The British brain researcher Simon Baron-Cohen differentiates between “E-type” and “S-type” brains. The "E-Type" has a strong capacity for empathy; on the other hand, the “S type” thinks particularly well in terms of structures and systems. Many women have an E-type brain and many men have an S-type brain. But these are only probabilities - it can also be the other way around! And of course there are S and E brains with different degrees of development, depending on how high the hormone concentration actually was in the womb. Simon Baron-Cohen, for example, believes that autism - which is much more common in men than women - is a particularly extreme form of the S-type.

In his research, Simon Baron-Cohen found clear behavioral differences even in small children, which suggest E- or S-type brain structures:

Most little girls look more and more at faces and anything that somehow looks like a face shortly after they are born. You make eye contact very early on. Most young boys, on the other hand, are fascinated by movement, geometric shapes, and the corners and edges of objects (e.g. a mobile, a doorknob or a toy airplane).

This different behavior can be observed early after birth, and it is very clear after 6 months at the latest.

Back to our finger test: As I said, this test is used in competitive sports, e.g. B. to discover football talents at an early stage. A football player whose ring finger is significantly longer than his index finger is likely to be very successful in the game because he has a very masculine structured brain: good spatial vision, urge to move, willingness to take risks and the fun of physical confrontation that is needed for the game.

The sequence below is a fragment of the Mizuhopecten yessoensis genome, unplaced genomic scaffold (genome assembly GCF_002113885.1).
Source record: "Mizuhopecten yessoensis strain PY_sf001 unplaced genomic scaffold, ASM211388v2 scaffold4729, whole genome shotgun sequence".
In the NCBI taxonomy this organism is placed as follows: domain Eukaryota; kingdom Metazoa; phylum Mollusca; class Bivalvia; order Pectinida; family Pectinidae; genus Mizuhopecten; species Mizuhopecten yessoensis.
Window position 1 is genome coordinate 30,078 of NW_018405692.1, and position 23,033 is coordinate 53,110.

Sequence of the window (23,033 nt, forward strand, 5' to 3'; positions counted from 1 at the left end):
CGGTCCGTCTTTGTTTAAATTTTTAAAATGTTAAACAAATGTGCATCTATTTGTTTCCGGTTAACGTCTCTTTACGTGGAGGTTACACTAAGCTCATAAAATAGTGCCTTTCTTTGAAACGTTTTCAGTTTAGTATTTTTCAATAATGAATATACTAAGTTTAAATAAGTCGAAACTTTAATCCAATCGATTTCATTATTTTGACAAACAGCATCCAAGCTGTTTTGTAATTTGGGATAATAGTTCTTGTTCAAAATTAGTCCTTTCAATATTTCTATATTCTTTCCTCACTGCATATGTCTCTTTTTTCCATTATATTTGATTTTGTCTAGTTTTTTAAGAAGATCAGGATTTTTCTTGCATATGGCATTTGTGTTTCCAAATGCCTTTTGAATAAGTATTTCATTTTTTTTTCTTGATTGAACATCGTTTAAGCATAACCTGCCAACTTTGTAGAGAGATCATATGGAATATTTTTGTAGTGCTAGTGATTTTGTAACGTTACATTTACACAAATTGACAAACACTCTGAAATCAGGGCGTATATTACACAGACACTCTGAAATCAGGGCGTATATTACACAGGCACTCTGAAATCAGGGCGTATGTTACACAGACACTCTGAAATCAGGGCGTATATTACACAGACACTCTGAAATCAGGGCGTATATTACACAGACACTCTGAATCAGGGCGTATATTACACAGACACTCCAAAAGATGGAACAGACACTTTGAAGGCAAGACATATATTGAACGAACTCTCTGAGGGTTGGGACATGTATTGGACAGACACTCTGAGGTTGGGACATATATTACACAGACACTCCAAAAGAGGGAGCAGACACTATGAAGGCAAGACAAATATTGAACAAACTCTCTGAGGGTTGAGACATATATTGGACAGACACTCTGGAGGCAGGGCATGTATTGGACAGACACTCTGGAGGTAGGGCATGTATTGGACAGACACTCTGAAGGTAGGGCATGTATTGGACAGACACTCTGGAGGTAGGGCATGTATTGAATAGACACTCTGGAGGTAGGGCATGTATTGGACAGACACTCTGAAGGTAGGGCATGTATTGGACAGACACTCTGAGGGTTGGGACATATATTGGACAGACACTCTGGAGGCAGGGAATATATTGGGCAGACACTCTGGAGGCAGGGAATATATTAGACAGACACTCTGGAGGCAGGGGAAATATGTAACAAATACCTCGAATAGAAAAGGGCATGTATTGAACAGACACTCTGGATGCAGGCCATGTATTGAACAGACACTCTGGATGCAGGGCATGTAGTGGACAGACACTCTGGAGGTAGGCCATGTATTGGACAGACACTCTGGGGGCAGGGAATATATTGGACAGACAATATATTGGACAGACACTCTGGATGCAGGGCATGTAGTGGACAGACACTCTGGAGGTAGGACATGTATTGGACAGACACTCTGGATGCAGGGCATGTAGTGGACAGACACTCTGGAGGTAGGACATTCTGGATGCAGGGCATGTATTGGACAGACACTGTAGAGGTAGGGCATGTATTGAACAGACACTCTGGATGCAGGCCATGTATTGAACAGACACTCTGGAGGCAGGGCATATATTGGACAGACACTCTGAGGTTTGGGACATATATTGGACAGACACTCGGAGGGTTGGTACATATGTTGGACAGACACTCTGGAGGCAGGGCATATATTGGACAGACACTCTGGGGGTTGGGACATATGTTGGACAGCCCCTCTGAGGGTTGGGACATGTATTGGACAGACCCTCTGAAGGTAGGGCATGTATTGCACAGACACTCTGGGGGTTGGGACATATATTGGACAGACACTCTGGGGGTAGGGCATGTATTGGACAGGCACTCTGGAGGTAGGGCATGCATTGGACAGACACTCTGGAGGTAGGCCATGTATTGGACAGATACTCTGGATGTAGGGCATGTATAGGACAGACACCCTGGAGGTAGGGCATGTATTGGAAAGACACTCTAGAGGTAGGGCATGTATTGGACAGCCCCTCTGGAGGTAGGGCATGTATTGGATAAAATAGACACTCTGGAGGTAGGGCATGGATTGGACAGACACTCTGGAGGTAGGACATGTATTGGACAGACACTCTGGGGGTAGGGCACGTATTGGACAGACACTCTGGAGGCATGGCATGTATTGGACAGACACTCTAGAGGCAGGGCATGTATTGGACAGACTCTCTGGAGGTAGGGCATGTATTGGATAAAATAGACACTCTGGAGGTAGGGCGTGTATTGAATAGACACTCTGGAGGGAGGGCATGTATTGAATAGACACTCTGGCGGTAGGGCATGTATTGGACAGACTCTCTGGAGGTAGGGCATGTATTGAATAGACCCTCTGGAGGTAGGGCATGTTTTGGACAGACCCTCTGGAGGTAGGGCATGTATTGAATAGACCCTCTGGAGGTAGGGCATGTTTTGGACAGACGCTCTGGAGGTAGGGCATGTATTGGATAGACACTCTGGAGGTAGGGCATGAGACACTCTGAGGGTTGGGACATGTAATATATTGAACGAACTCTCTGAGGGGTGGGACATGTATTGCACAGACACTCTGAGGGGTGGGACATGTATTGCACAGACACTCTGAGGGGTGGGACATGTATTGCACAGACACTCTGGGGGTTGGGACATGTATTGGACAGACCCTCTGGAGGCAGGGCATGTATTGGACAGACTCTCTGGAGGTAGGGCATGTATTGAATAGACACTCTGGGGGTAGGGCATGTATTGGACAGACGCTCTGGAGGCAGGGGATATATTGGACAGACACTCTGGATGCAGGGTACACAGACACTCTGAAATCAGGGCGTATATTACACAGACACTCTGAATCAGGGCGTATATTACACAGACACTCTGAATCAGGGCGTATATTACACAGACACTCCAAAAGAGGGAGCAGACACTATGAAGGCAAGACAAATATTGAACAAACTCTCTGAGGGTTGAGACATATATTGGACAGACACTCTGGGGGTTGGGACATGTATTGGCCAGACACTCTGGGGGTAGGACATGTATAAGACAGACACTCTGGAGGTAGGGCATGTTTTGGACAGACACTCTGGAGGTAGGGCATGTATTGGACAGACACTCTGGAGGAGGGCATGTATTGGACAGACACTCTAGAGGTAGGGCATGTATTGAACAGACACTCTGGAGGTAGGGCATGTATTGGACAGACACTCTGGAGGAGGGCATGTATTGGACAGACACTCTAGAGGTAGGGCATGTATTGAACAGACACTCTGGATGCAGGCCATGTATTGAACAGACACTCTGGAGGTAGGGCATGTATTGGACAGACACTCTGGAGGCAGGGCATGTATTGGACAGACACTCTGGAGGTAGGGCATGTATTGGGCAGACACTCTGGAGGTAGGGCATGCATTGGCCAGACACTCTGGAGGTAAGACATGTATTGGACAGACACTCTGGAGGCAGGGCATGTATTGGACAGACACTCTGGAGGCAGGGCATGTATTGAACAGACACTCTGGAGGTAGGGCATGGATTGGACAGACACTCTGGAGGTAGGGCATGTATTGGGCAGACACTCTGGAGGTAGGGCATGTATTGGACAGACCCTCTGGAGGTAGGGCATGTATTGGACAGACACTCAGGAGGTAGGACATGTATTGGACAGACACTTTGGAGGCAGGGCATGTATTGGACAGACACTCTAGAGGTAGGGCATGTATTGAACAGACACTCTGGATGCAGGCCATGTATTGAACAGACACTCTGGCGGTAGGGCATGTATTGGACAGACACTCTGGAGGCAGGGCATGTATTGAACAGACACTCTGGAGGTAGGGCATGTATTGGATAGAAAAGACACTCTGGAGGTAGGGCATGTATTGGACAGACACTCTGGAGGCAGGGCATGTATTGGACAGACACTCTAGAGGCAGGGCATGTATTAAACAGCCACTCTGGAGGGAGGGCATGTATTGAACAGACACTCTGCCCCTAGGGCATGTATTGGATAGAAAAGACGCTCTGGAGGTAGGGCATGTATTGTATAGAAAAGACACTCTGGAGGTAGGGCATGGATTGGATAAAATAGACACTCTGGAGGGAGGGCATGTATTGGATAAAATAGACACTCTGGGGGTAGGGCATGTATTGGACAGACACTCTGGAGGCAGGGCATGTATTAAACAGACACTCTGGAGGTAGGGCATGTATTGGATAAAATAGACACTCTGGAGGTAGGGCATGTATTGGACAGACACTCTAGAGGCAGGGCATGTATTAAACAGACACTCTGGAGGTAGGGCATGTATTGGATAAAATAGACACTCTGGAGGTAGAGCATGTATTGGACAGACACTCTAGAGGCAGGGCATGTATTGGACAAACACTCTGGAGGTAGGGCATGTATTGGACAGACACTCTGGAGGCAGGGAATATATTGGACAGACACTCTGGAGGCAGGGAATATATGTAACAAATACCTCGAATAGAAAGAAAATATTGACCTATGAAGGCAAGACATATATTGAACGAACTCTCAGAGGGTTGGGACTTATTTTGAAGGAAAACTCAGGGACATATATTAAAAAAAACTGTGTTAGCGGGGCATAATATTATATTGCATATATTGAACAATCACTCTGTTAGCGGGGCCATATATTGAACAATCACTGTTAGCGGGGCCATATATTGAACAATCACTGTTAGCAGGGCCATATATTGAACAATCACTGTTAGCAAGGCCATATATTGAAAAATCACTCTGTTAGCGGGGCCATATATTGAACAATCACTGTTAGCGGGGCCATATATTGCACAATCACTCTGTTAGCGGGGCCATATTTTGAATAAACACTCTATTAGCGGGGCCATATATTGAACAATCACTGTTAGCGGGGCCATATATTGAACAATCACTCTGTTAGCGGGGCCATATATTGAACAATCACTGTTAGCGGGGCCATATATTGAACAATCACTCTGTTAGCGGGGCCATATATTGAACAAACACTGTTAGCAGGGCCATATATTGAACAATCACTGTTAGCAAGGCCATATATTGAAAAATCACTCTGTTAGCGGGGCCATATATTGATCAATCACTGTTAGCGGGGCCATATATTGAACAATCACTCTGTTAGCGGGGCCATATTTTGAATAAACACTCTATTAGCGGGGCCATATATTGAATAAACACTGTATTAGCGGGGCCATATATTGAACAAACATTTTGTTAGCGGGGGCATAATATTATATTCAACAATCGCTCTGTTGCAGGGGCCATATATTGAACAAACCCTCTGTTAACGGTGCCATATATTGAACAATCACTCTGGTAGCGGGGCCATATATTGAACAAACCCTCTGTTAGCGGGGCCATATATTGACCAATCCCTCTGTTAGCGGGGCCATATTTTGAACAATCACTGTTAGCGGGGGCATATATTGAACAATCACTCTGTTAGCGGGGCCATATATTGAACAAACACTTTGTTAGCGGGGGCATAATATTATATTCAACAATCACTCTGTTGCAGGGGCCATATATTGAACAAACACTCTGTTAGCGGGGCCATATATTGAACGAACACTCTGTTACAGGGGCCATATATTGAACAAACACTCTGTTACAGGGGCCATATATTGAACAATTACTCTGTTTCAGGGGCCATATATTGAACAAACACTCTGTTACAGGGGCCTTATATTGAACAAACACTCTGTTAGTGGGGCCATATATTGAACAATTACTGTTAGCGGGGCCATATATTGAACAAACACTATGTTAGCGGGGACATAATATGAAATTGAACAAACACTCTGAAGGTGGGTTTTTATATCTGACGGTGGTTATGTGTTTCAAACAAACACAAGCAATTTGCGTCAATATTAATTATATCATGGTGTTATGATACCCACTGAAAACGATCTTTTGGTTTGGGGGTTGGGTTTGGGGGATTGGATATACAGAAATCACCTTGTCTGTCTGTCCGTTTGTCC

This means for you: If your ring finger is also longer than your index finger, you have a more masculine-structured brain and have some of the above-mentioned competencies, even if you don't play football. Conversely, if your index finger is longer than your ring finger, you have a more feminine structured brain, you are probably gifted with communication and empathy and you don’t care about football ...

And if you have both fingers roughly the same length, you have both male and female brain structures. You may be good at communication while also having math and analytical skills. Unfortunately, according to Simon Baron-Cohen, this is not just a blessing: In his opinion, clearly structured S or E types have it easier in life than the “mixed types”. Having both worlds in one head is enriching, but also exhausting. Because the “male” and “female” structures compete with each other and can block each other.

Last but not least: If you are wondering how male brain structures can form in a woman in the womb - there is testosterone in the female body too! It is needed for many important vital functions and in women it is mainly produced in the adrenal glands. Men may have ten times as much testosterone as women, but women also have enough of it ...

Now it's your turn:
What did your finger test show? Does the result match how you perceive yourself? How would you classify yourself: E-Type, S-Type or in between? And how can you use this knowledge for yourself - in contact with women as with men?

Reading tips:

  • Simon Baron-Cohen women think differently. Men too. How gender gets into the brain Heyne, 2009
  • Louann Brizendine The Female Brain - Why Women Are Different From Men Goldmann, 2008
  • Louann Brizendine The Male Brain - Why Men Are Different From Women Goldmann, 2011
  • John Coates The Hour between Dog and Wolf Risk Taking, Gut Feelings and the Biology of Boom and Bust The Penguin Press, 2012